Runnymede (South Carolina, United States) (search for this): chapter 1
a, the stone Which crumbled from the Forum's stairs, Or round the Parthenon; Or olive-bough from some wild tree Hung over old Thermopylae: If leaflets from some hero's tomb, Or moss-wreath torn from ruins hoary; Or faded flowers whose sisters bloom On fields renowned in story; Or fragment from the Alhambra's crest, Or the gray rock by Druids blessed; Sad Erin's shamrock greenly growing Where Freedom led her stalwart kern, Or Scotia's ‘rough bur thistle’ blowing On Bruce's Bannockburn; Or Runnymede's wild English rose, Or lichen plucked from Sempach's snows! If it be true that things like these To heart and eye bright visions bring, Shall not far holier memories To this memorial cling? Which needs no mellowing mist of time To hide the crimson stains of crime! Wreck of a temple, unprofaned; Of courts where Peace with Freedom trod, Lifting on high, with hands unstained, Thanksgiving unto God; Where Mercy's voice of love was pleading For human hearts in bondage bleeding! Where, mids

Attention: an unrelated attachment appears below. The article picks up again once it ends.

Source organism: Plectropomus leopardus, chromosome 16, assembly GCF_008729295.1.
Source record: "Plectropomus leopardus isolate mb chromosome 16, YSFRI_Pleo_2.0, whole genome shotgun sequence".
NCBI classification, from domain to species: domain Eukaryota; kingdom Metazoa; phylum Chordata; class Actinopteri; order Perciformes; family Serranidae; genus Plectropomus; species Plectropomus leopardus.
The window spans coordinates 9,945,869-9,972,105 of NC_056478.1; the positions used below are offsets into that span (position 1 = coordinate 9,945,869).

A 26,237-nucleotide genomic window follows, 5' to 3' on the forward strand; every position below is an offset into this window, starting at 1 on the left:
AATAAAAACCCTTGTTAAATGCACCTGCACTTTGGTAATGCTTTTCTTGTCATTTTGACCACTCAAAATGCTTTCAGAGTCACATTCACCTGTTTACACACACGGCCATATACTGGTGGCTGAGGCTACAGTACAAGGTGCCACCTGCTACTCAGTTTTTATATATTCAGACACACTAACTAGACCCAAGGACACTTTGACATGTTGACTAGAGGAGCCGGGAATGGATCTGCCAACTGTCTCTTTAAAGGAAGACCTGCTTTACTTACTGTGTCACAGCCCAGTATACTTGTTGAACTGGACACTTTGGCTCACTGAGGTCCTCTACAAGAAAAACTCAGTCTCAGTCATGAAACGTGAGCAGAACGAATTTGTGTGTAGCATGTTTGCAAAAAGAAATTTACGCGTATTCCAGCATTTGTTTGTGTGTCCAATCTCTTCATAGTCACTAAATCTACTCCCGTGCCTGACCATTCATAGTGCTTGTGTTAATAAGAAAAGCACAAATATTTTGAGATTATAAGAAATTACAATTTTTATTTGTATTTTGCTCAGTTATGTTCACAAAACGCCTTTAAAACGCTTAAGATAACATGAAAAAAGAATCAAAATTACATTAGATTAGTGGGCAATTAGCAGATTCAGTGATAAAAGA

St. George, W. Va. (West Virginia, United States) (search for this): chapter 1
annon along our high-ways go; Around our silent arsenals untrodden lies the snow; And to the land-breeze of our ports, upon their errands far, A thousand sails of commerce swell, but none are spread for war. We hear thy threats, Virginia! thy stormy words and high, Swell harshly on the Southern winds which melt along our sky; Yet, not one brown, hard hand foregoes its honest labor here, No hewer of our mountain oaks suspends his axe in fear. Wild are the waves which lash the reefs along St. George's bank; Cold on the shore of Labrador the fog lies white and dank; Through storm, and wave, and blinding mist, stout are the hearts which man The fishing-smacks of Marblehead, the sea-boats of Cape Ann. The cold north light and wintry sun glare on their icy forms, Bent grimly o'er their straining lines or wrestling with the storms; Free as the winds they drive before, rough as the waves they roam, They laugh to scorn the slaver's threat against their rocky home. What means the Old Domin